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Personal finance tips: Rules for emergency funds, and more
Three top pieces of financial advice — from negotiating a debt settlement to countering cash buyers
 
It's a start, but you need more than that in your emergency fund.
It's a start, but you need more than that in your emergency fund. (Thinkstock)

Rules for emergency funds
Start building up your emergency fund, said Christine DiGangi on Credit.com. "It may not be the most fun budget category," but emergency funds are an essential part of personal finance. First off, define "emergency." The answer "may not be the same for everyone," but one rule of thumb is to maintain separate accounts for "income emergencies," such as job loss, and "expense emergencies," like paying for unexpected repairs. Financial planners suggest stashing the cash in a dedicated savings account to avoid the temptation of simply writing a check, but "if you don't like the idea of letting money sit in a savings account," you might consider a CD or a Roth IRA. Be wary of early withdrawal fees, but the higher yields will be a nice bonus if you don't have an emergency after all.

Negotiating a debt settlement
Sort out your debts like a pro, said AJ Smith on Credit.com. While "there are countless services out there" for settling debts, "it is possible to resolve this on your own." Begin by making a list of your creditors, and then prioritize the bills with the highest interest or smallest balances. Collectors typically won't settle unless the account is delinquent, but "there is no guarantee they will accept a settlement even if you stop paying." Being up front about your inability to pay may encourage them to negotiate. Calculate the "percentage of the debts you are able to pay and the maximum you can afford," factor in other expenses, and start negotiating with a lowball offer: 25 or 30 percent of the balance. This "sets the tone" and will help you score a more realistic settlement, ideally between 40 and 60 percent of the original debt.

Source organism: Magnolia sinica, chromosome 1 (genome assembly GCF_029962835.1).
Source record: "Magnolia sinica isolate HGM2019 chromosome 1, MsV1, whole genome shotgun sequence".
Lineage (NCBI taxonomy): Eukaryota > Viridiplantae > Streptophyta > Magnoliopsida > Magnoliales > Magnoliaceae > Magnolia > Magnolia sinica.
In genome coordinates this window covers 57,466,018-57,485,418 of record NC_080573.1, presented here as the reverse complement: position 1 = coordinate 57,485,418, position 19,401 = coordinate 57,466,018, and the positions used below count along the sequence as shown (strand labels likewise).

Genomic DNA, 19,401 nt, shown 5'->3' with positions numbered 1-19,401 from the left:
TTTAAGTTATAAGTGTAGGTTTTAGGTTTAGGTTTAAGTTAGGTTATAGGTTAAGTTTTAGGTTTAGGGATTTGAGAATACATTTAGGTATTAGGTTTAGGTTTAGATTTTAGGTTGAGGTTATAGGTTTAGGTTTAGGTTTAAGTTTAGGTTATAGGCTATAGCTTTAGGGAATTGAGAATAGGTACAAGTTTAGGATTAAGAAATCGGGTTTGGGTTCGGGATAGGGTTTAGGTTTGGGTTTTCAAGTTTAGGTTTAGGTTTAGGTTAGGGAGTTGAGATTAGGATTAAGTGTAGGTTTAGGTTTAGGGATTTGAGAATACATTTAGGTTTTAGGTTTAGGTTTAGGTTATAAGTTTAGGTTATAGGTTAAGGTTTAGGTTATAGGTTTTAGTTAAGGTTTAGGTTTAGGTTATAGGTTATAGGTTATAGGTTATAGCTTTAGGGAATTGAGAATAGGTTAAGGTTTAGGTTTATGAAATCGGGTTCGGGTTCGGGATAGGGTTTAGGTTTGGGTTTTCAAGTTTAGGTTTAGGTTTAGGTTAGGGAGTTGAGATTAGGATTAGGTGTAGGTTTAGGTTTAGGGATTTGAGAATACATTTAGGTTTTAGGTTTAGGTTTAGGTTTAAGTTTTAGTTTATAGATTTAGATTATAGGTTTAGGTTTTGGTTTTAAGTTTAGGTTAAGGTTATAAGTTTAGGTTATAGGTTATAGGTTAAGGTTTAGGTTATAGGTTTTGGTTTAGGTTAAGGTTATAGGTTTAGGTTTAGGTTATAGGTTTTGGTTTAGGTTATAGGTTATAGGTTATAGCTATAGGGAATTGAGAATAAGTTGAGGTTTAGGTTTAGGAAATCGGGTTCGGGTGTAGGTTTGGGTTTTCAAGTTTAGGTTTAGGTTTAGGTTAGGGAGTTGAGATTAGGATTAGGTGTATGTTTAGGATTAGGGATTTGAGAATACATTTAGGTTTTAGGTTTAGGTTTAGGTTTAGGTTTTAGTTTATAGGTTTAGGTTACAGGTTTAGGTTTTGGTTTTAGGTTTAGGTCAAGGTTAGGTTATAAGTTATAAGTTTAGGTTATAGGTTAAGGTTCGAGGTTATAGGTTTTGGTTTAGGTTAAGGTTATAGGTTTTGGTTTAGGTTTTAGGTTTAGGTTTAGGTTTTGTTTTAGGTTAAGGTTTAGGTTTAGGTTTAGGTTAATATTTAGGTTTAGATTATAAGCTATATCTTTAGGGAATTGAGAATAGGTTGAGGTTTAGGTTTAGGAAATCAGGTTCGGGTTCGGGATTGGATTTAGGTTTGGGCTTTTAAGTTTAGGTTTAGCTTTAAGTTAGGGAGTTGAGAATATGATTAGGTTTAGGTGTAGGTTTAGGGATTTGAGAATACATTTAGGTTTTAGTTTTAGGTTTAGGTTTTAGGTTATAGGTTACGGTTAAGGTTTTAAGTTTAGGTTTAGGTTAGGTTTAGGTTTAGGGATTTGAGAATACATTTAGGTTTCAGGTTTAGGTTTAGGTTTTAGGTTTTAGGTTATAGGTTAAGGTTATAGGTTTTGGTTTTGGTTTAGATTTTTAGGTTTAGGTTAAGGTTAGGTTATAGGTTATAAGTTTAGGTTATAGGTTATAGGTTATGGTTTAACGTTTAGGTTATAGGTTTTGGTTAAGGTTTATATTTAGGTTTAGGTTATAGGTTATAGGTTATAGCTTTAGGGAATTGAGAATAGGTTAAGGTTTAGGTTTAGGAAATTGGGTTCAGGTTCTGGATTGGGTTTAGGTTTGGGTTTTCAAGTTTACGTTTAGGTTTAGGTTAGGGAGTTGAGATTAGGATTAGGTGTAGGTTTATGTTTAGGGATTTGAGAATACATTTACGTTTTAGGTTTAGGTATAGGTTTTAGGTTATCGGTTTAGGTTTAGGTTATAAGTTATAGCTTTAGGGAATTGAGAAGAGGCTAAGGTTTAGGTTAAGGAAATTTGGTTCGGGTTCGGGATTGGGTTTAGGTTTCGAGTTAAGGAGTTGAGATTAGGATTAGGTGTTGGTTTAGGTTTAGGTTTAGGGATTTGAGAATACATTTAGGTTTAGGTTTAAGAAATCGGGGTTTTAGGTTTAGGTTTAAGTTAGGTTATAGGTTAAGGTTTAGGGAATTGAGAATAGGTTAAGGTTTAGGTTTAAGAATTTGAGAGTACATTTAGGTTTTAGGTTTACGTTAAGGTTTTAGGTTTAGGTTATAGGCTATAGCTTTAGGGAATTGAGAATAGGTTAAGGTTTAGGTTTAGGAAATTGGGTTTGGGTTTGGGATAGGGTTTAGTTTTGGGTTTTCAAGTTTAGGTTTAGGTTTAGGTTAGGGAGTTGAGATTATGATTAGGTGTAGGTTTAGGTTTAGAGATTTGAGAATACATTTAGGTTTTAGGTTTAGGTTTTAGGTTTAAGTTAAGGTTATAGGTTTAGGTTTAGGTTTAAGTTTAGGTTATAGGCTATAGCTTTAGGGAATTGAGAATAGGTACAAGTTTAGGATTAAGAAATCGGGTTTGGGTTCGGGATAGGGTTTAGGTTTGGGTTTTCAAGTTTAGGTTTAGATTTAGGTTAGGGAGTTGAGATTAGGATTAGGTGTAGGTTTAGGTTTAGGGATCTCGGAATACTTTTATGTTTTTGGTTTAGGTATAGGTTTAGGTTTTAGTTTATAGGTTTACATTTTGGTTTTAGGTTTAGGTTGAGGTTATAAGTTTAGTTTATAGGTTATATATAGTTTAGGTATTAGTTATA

Countering cash buyers
Don't get beat by all-cash bidders, said Daniel J. Goldstein on MarketWatch.com. These days, all-cash deals are making the high-end housing market more competitive than ever. But for buyers who want to finance, there's still hope. For example, some borrowers might combine "second mortgages, home-equity lines of credit, and quick closings" to get a leg up. And since many all-cash bids come from overseas, the offers "can appear and disappear." With a big down payment and some patience, "your financing-contingent offer still might have a shot." And recruiting an expert — such as a real estate agent or a loan officer — can help you find sellers who are more "open to accepting bids with financing."

 
Sergio Hernandez is business editor of The Week's print edition. He has previously worked for The DailyProPublica, the Village Voice, and Gawker.

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